Open a bag of chips or your favorite cereal and you can't help but feel a bit ripped off because of all that empty space.

Tod Marks says Consumer Reports' readers have complained about a number of products. Though they contain the amount listed on the label, people are plenty mad to find they aren't even close to full.

"Some products like potato chips benefit from having, say, a cushion of air or a lot of air in the package. That's to protect them when they're being shipped on trucks or stacked on top of one another," he said.

But that doesn't explain Uncle Ben's whole grain Fast and Natural rice.

"We contacted a customer-service representative for Uncle Ben's and they told us that rice needs to breathe," Marks said.

"Well, granted, the pouches might have had a couple of holes here and there, but we wouldn't characterize that as a lot of breathing room."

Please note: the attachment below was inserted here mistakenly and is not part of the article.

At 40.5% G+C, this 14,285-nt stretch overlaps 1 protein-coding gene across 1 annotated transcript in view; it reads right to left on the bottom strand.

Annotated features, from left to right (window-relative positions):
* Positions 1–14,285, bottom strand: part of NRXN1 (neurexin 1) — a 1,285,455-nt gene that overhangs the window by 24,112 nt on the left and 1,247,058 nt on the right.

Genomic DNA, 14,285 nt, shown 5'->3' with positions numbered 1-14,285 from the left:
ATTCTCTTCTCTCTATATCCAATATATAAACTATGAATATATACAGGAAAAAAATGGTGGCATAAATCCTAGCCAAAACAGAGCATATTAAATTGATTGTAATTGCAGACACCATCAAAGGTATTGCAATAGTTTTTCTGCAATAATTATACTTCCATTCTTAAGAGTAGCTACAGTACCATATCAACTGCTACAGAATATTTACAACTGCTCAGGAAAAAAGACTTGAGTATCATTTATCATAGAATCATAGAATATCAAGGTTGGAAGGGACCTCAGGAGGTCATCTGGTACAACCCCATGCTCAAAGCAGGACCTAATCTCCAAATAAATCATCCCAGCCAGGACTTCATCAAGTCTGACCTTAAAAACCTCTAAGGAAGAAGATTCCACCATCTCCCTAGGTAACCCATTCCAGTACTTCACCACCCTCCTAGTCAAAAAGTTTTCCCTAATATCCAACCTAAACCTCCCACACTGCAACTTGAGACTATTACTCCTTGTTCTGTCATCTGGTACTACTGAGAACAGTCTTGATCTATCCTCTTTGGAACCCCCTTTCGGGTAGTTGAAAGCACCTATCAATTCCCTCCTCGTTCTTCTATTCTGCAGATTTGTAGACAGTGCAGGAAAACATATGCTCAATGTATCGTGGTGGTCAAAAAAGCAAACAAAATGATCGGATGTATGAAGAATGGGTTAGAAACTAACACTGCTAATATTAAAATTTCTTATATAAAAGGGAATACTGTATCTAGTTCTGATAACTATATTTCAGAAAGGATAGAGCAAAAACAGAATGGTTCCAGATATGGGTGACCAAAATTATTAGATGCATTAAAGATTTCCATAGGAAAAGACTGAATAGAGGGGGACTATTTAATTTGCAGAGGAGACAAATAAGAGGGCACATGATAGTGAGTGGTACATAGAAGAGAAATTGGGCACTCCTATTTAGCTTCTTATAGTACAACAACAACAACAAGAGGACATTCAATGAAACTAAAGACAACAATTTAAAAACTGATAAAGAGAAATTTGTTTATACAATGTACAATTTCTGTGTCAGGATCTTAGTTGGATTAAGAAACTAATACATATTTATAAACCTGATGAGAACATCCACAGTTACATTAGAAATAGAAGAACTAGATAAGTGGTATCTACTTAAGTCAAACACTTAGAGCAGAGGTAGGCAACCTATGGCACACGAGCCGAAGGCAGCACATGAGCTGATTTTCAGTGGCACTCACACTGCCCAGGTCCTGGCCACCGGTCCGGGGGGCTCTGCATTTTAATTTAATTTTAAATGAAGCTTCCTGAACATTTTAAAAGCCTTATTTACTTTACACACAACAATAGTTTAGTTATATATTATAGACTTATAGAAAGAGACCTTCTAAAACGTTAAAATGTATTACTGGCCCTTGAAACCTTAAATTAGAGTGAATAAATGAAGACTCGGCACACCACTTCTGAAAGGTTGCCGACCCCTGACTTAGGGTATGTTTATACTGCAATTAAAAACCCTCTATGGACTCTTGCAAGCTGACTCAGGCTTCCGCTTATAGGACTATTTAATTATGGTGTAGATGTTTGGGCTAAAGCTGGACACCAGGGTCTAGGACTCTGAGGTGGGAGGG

Consumer Reports also found boxes of Shredded Wheat have less than a lot inside once you open up the cereal box.

"We contacted the folks at Post who said, 'yes, it's true, cereal does tend to settle,'" he said.

"They also said another reason why they don't overfill the bags is because it won't seal properly."

But one product outdid all the others.

"Pasta Roni was the most egregious example we saw of the miniscule amount of pasta in a very big box. The company told us they use the same size box for all of their Pasta Roni products, even though the weight of those products isn't the same. They say they do this to help keep down costs."

And, of course, another way to keep down costs is not to fill a box all the way to the top!

Another downside to large packaging is that if you live in a smaller apartment it takes up valuable kitchen space.

Still, marketing experts say companies use the large packaging because given a choice between products of identical weight consumers will choose the bigger package, thinking it's a better deal.

Now you know -- let's start taking the smaller one.

With a report from CTV British Columbia's Chris Olsen